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TomekP

Member Since 13 Jan 2014
Offline Last Active Mar 31 2015 07:13 AM
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#359221 A6000 doesn't let you set shutter speed higher than 1/160 > When b.i...

Posted by TomekP on 26 March 2015 - 02:14 AM

 

BTW I discovered that if you add hot shoe adaptor >> you might trick the camera to let you use any shutter speed you want
 

For macro there is no sense to use higher speed. 

 

This is perfect explanation given by Aquapaul

"The way I see it is that if you are using a strobe to light the scene the shutter speed is nearly irrelevant, think shutter speed to control ambient light and aperture to control the amount of light from the strobe. If you want to shoot f/27 you are going to need a lot of light and it wouldn't matter what the shutter speed was, 1/60 would give the same result as 1/4000 because the flash duration is short, shorter the 1/4000."

 

 

I have adaptor for flash and If I will apply time faster than 1/200 then I  will  see the edges of the shutter on the image, so there is really no sense.

RX100 has smaller sensor so it can accept faster shutter speed.

 

 

The way I see it is that if you are using a strobe to light the scene the shutter speed is nearly irrelevant, think shutter speed to control ambient light and aperture to control the amount of light from the strobe. If you want to shoot f/27 you are going to need a lot of light and it wouldn't matter what the shutter speed was, 1/60 would give the same result as 1/4000 because the flash duration is short, shorter the 1/4000.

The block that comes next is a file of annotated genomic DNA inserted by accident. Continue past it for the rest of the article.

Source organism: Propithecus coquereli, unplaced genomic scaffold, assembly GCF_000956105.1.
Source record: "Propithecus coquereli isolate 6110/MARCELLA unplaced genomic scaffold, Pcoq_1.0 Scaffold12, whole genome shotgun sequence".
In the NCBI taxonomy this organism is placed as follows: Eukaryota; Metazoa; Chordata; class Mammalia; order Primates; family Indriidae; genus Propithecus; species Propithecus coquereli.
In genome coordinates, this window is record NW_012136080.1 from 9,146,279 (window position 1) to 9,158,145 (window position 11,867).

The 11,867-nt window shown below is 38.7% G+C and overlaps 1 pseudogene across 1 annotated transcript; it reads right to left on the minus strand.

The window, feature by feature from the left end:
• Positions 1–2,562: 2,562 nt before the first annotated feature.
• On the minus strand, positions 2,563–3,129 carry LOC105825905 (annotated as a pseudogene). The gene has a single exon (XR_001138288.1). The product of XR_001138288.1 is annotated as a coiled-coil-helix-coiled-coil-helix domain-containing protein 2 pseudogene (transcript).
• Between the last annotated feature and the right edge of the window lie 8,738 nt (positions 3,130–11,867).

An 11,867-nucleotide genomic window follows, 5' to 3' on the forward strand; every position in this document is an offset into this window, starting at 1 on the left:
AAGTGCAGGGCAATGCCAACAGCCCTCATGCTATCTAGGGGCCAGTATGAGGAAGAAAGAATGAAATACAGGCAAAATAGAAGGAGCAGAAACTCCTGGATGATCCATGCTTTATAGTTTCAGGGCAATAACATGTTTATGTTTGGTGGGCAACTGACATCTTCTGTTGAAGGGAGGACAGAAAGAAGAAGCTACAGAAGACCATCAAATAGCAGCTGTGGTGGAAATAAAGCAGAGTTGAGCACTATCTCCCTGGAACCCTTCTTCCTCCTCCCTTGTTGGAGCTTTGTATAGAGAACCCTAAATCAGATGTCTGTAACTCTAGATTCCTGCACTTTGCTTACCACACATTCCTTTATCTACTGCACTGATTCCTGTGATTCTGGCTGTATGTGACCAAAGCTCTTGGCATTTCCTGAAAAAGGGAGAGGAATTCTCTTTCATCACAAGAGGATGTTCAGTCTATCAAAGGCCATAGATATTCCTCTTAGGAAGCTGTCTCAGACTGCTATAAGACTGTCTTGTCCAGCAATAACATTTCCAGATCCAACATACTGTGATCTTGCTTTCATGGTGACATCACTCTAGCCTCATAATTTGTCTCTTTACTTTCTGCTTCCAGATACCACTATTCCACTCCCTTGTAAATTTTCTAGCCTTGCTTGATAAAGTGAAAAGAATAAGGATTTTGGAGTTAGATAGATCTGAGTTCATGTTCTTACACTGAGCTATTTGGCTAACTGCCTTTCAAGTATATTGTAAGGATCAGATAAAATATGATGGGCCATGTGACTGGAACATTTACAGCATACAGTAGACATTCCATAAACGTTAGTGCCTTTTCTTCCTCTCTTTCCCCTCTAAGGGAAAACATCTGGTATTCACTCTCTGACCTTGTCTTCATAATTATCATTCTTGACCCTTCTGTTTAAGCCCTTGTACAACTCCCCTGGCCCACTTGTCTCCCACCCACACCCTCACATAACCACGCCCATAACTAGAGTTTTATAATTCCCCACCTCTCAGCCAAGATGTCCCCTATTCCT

This issue is more important when You want to take picture against the sun.

With Oly XZ-1 or RX100 I was able to setup  quite small aperture like f8, low ISO and fast shutter speed 1/1000.  Then 2xS2000 strobes are enough to get proper exposure.

With camera like Sony nex5n, You can set 1/160, this is tooooo long for sunburst, so You need to close the aperture to f22 and then You need stronger strobes like Z240. 




#357946 Wearing a drysuit and shooting macro

Posted by TomekP on 17 February 2015 - 08:32 AM

I am using drysuit since a few years for all dives when I am doing photography. In both cases: warm water like RedSea or diving in cold water under the Ice, the buoyancy in dry suit can be controlled very well. But everyone need time to practice, and I would say that it is difficult to learning the photography and diving in dry suit at the same time. I figure out that diving in dry suit and side mount is a bit easier to get shots against surface because of a better flexibility of the body. 

During taking a photo sometimes  my legs goes up, and I stay with my head down. For this You have to control the buoyancy with BCD not with DrySuit. 

Underwater Photographer behavior is quite close to technical diver, so any kind of training like GUE or any other  I would recommend  to became master of buoyancy and trim to get nice pictures :)




#341913 Do you ever zoom out?

Posted by TomekP on 15 January 2014 - 08:39 AM

I think answer can be simple - yes, always for WAL and never for macro :)